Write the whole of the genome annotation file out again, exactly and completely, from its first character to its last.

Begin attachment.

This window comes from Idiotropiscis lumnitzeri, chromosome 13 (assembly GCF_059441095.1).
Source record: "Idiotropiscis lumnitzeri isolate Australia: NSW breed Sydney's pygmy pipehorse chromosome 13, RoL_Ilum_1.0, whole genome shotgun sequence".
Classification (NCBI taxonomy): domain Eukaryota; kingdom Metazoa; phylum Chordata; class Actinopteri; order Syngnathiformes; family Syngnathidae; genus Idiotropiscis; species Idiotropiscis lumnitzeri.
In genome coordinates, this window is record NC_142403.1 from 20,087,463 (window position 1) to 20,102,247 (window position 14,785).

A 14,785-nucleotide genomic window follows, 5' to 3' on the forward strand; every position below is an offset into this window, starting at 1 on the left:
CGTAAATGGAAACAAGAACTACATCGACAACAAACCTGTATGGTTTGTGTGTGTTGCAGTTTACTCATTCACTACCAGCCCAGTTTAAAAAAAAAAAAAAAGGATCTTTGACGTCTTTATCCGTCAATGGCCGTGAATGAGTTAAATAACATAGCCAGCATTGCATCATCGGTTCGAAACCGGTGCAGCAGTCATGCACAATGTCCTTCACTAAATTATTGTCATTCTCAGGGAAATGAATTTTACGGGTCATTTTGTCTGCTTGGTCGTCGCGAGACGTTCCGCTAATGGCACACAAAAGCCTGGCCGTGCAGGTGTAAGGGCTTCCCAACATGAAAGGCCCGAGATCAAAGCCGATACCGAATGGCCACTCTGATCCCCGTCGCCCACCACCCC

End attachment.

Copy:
This window comes from Idiotropiscis lumnitzeri, chromosome 13 (assembly GCF_059441095.1).
Source record: "Idiotropiscis lumnitzeri isolate Australia: NSW breed Sydney's pygmy pipehorse chromosome 13, RoL_Ilum_1.0, whole genome shotgun sequence".
Classification (NCBI taxonomy): domain Eukaryota; kingdom Metazoa; phylum Chordata; class Actinopteri; order Syngnathiformes; family Syngnathidae; genus Idiotropiscis; species Idiotropiscis lumnitzeri.
In genome coordinates, this window is record NC_142403.1 from 20,087,463 (window position 1) to 20,102,247 (window position 14,785).

A 14,785-nucleotide genomic window follows, 5' to 3' on the forward strand; every position below is an offset into this window, starting at 1 on the left:
CGTAAATGGAAACAAGAACTACATCGACAACAAACCTGTATGGTTTGTGTGTGTTGCAGTTTACTCATTCACTACCAGCCCAGTTTAAAAAAAAAAAAAAAGGATCTTTGACGTCTTTATCCGTCAATGGCCGTGAATGAGTTAAATAACATAGCCAGCATTGCATCATCGGTTCGAAACCGGTGCAGCAGTCATGCACAATGTCCTTCACTAAATTATTGTCATTCTCAGGGAAATGAATTTTACGGGTCATTTTGTCTGCTTGGTCGTCGCGAGACGTTCCGCTAATGGCACACAAAAGCCTGGCCGTGCAGGTGTAAGGGCTTCCCAACATGAAAGGCCCGAGATCAAAGCCGATACCGAATGGCCACTCTGATCCCCGTCGCCCACCACCCC